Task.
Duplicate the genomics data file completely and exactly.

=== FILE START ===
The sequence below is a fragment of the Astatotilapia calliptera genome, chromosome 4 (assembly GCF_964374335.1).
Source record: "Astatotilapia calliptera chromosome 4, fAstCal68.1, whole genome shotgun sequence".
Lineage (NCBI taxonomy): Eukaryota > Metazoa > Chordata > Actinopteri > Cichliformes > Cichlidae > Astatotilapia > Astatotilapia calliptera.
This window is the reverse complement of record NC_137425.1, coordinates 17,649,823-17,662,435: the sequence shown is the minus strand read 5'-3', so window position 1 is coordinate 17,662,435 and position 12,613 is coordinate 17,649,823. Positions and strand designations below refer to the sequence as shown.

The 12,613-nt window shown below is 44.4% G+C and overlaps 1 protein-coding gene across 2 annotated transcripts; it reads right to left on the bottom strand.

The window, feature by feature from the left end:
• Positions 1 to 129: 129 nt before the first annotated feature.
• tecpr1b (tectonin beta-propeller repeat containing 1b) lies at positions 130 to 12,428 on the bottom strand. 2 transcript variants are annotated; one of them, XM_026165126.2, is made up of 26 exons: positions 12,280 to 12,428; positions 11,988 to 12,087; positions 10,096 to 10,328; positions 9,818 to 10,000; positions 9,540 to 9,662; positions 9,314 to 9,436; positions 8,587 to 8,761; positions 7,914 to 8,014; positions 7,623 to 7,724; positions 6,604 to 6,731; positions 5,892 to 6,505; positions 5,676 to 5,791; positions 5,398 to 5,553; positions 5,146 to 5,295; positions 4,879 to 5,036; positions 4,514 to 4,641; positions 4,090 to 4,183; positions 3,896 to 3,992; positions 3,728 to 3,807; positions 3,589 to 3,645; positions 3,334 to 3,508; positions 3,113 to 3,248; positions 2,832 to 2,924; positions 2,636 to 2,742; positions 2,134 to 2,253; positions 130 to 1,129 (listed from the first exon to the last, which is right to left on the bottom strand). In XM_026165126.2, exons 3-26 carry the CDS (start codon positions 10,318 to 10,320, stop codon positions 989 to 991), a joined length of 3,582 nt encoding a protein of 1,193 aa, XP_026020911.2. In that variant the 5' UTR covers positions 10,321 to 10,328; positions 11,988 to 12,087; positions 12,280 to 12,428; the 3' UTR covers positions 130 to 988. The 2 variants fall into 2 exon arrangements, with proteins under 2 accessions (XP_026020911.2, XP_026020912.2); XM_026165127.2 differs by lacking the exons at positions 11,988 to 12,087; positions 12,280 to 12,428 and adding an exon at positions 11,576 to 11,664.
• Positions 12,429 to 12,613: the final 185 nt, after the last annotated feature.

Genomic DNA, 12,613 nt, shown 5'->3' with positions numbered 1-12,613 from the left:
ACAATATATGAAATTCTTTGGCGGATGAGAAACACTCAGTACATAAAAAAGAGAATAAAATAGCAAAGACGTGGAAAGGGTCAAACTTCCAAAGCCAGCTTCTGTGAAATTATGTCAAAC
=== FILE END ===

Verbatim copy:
The sequence below is a fragment of the Astatotilapia calliptera genome, chromosome 4 (assembly GCF_964374335.1).
Source record: "Astatotilapia calliptera chromosome 4, fAstCal68.1, whole genome shotgun sequence".
Lineage (NCBI taxonomy): Eukaryota > Metazoa > Chordata > Actinopteri > Cichliformes > Cichlidae > Astatotilapia > Astatotilapia calliptera.
This window is the reverse complement of record NC_137425.1, coordinates 17,649,823-17,662,435: the sequence shown is the minus strand read 5'-3', so window position 1 is coordinate 17,662,435 and position 12,613 is coordinate 17,649,823. Positions and strand designations below refer to the sequence as shown.

The 12,613-nt window shown below is 44.4% G+C and overlaps 1 protein-coding gene across 2 annotated transcripts; it reads right to left on the bottom strand.

The window, feature by feature from the left end:
• Positions 1 to 129: 129 nt before the first annotated feature.
• tecpr1b (tectonin beta-propeller repeat containing 1b) lies at positions 130 to 12,428 on the bottom strand. 2 transcript variants are annotated; one of them, XM_026165126.2, is made up of 26 exons: positions 12,280 to 12,428; positions 11,988 to 12,087; positions 10,096 to 10,328; positions 9,818 to 10,000; positions 9,540 to 9,662; positions 9,314 to 9,436; positions 8,587 to 8,761; positions 7,914 to 8,014; positions 7,623 to 7,724; positions 6,604 to 6,731; positions 5,892 to 6,505; positions 5,676 to 5,791; positions 5,398 to 5,553; positions 5,146 to 5,295; positions 4,879 to 5,036; positions 4,514 to 4,641; positions 4,090 to 4,183; positions 3,896 to 3,992; positions 3,728 to 3,807; positions 3,589 to 3,645; positions 3,334 to 3,508; positions 3,113 to 3,248; positions 2,832 to 2,924; positions 2,636 to 2,742; positions 2,134 to 2,253; positions 130 to 1,129 (listed from the first exon to the last, which is right to left on the bottom strand). In XM_026165126.2, exons 3-26 carry the CDS (start codon positions 10,318 to 10,320, stop codon positions 989 to 991), a joined length of 3,582 nt encoding a protein of 1,193 aa, XP_026020911.2. In that variant the 5' UTR covers positions 10,321 to 10,328; positions 11,988 to 12,087; positions 12,280 to 12,428; the 3' UTR covers positions 130 to 988. The 2 variants fall into 2 exon arrangements, with proteins under 2 accessions (XP_026020911.2, XP_026020912.2); XM_026165127.2 differs by lacking the exons at positions 11,988 to 12,087; positions 12,280 to 12,428 and adding an exon at positions 11,576 to 11,664.
• Positions 12,429 to 12,613: the final 185 nt, after the last annotated feature.

Genomic DNA, 12,613 nt, shown 5'->3' with positions numbered 1-12,613 from the left:
ACAATATATGAAATTCTTTGGCGGATGAGAAACACTCAGTACATAAAAAAGAGAATAAAATAGCAAAGACGTGGAAAGGGTCAAACTTCCAAAGCCAGCTTCTGTGAAATTATGTCAAAC